How a facilitator can save your next meeting
You have a meeting tonight. Based on your past experiences – whether it’s serving on a volunteer board of directors, in a community group or taking part in family meetings – how excited are you?
For many people, the answer is: not at all. Meetings, at their worst, take your time but give you nothing in return. While many ideas are discussed, few are ever translated into action.
Why do meetings fail? Ask Michael Goldman. As founder of Toronto-based consultants Facilitation First, he leads a cross-Canada team on a mission to create meetings that get results. His team teaches meeting facilitation and serves as external facilitators.
“The number one problem with meetings is that there’s no structure,” says Goldman. “There’s no clarity about why we’re here, what our purpose is and what we are here to achieve. Even if we understand the purpose and outcomes – the why and the what – there’s no one to manage the process. The how.”
The role of the facilitator, chair or leader
As Goldman sees it, the key figure in any meeting is the chair or facilitator. It’s the facilitator’s job to provide the three must-haves of any successful meeting: purpose, outcome and process. In other words, what are we here to do, what will we achieve and how will we do it?
Does your meeting’s facilitator have a firm grasp of purpose, outcome and process? This will normally be apparent the instant the meeting begins. As Goldman explains, a leader can advance or sabotage a meeting simply by how they show up. If the facilitator is open and seems to listen to others, that can stave off conflict. If the leader doesn’t listen or seems more concerned with pushing their own agenda, conflict is almost certain.
Goldman has also experienced a different meeting dynamic based on whether the people around the table are paid employees, non-profit volunteers or family members.
“When people are paid to be in that meeting, they tend to understand there’s a certain amount of decorum expected,” he says. “When non-paid people are sitting at a meeting, they can be more emotional, because they're putting in their own time and have a strong personal tie to the topic.”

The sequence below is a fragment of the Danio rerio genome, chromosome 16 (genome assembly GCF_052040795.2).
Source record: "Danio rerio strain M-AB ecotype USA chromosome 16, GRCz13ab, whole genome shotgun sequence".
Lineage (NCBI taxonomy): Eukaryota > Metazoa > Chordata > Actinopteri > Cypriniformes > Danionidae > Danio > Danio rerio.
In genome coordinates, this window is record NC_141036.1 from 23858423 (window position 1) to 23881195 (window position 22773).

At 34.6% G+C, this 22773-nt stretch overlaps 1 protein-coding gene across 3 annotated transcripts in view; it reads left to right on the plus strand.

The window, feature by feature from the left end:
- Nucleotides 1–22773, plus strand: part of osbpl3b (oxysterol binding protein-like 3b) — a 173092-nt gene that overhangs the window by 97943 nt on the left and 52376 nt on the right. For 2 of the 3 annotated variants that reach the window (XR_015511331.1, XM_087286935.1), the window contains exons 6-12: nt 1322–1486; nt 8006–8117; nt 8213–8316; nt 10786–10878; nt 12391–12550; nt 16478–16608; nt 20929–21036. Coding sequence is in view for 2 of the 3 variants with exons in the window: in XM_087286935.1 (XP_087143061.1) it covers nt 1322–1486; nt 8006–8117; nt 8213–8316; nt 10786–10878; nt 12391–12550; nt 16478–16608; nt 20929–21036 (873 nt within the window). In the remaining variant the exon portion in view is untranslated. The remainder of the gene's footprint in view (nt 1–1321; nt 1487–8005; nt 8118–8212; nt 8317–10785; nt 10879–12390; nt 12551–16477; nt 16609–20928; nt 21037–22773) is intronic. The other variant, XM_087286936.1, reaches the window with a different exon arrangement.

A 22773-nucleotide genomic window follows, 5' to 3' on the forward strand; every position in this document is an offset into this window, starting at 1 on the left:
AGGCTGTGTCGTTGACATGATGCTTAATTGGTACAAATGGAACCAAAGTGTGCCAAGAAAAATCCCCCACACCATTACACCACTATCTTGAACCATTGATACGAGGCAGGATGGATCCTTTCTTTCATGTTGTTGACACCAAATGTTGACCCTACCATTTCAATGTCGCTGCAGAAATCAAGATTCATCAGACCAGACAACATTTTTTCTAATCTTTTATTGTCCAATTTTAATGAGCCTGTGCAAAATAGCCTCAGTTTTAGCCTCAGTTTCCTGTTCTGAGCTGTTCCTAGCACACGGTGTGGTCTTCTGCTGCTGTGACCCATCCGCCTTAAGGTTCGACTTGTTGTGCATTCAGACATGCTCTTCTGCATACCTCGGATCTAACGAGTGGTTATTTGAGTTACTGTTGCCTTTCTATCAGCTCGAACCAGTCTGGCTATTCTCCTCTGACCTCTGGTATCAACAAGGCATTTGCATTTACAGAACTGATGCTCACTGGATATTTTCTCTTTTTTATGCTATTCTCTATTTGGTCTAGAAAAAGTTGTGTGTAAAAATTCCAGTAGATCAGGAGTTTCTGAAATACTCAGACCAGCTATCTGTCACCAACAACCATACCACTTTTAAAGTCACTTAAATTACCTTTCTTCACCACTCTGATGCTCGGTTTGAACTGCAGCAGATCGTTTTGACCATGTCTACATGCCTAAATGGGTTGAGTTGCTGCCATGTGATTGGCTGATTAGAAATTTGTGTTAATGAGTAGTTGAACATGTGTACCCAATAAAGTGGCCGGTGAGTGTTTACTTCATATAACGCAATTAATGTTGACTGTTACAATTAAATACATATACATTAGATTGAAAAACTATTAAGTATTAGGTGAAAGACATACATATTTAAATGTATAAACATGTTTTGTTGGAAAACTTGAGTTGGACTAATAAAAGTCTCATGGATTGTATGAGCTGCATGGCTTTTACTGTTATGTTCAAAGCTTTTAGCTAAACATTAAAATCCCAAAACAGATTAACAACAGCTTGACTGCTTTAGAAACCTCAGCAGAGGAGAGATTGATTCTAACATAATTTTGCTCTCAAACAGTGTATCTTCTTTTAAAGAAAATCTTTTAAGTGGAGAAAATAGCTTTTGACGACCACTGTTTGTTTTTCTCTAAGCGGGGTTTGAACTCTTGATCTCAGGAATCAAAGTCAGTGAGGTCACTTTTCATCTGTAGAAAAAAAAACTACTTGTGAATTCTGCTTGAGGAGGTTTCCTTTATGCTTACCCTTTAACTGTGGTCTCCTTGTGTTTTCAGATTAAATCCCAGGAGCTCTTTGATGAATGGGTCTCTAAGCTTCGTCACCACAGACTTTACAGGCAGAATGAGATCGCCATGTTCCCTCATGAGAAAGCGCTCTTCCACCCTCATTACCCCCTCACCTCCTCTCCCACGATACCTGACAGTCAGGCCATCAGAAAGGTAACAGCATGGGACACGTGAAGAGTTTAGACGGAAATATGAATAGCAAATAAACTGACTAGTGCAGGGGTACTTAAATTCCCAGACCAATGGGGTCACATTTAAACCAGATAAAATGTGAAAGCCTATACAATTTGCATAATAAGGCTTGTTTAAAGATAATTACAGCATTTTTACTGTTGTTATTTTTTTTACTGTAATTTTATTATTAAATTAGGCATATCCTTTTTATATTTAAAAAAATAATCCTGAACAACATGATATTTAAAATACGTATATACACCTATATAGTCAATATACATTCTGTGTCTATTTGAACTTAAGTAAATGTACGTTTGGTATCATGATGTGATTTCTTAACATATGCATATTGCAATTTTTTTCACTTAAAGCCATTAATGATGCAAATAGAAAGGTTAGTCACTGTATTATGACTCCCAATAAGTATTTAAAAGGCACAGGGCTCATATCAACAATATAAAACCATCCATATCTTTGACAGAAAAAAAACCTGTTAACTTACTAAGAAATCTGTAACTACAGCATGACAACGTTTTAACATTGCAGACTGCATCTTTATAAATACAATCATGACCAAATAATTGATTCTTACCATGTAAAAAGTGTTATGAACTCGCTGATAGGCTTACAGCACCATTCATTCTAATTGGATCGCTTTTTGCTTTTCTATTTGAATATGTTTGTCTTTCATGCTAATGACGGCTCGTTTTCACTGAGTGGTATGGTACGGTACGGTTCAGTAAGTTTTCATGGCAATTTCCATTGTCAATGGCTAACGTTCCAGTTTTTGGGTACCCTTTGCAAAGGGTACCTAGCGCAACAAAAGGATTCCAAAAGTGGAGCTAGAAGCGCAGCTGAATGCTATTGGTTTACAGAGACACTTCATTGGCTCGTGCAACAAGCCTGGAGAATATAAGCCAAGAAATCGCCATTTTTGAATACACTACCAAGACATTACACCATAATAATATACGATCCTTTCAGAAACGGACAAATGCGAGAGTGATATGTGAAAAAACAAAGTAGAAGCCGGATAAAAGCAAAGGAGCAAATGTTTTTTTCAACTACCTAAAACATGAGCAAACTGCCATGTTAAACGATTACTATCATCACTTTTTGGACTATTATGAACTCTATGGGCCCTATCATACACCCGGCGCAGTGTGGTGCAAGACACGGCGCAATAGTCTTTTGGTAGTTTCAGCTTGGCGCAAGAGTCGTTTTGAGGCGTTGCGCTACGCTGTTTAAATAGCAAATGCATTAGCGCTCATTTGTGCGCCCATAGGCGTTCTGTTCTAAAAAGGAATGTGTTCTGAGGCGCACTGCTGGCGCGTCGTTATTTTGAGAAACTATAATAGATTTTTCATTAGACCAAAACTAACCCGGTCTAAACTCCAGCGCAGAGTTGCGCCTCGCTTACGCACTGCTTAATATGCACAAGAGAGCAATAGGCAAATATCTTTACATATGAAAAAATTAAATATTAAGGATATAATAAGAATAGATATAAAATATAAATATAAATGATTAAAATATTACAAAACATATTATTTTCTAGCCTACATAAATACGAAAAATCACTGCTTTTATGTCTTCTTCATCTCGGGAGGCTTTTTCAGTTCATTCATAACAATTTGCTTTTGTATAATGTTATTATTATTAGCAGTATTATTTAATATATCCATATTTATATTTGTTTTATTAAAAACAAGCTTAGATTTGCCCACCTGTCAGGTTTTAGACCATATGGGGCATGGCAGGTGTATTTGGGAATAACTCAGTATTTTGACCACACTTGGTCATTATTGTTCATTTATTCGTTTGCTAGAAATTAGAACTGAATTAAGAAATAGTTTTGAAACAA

No one enjoys chaos. We all like to think there’s a thoughtful design at work. If the facilitator maps out a clear path, people will tend to fall in line. If not, the meeting can quickly get off track, and interpersonal conflict is typically the reason.
In any meeting, after all, each person brings their own personal agenda, emotional framework and past organizational baggage. Unless the meeting facilitator can manage inter-personal conflict, the success of the meeting will be at risk.
“As a facilitator, how I show up and how I structure the meeting are proactive techniques,” says Goldman. “Even so, there’s still the people dynamic and stuff happens. We have to have some reactive tools in place to manage those sudden outbursts.”
The 4 biggest meeting-killers
One way to have great meetings is to know and mitigate the factors that create bad ones. Michael Goldman’s decades as a meeting facilitator and trainer have highlighted these four culprits to avoid above all.
- A weak meeting leader. If the leader is not willing to keep people on topic and referee challenging personalities, other people will dominate, go off topic and take over.
- A weak structure. People will throw out random ideas and jump into the conversation in ways that don’t necessarily make sense and don’t logically flow.
- A poor inter-personal dynamic. If people aren’t willing to hear other people’s perspectives, this can shut down the discussion.
- Insufficient readiness. If people coming to the meeting haven’t prepared for it, you have nothing to talk about.
Internal facilitation, or outside perspective?
If you’re leading a meeting – whether for a community group, producer association or family farm discussion – the success of the meeting is ultimately in your hands. Still, the meeting facilitator naturally has their own personal opinions. In Goldman’s experience, this needn’t be problematic.
“I believe the facilitator can create perceived neutrality,” he says. “They do it by declaring their bias up front and challenging the rest of the group to come up with other alternatives that can be ranked alongside their preferred option.”
Considering the importance and complexity of the meeting leader’s job, some organizations prefer key meetings led by an outside facilitator. While there’s a cost to doing so, Goldman believes it can be a sound investment.
“It’s not only family farms, it’s when there’s a meeting where all the people in the meeting have a strong vested interest in the content,” he says. “It’s hard to be involved in the conversation and manage the structure of the conversation and the inter-personal dynamics. It’s too much of a multi-tasking role. The person who bears all that will have a lot of problems to manage.”
From an AgriSuccess article by Kieran Brett.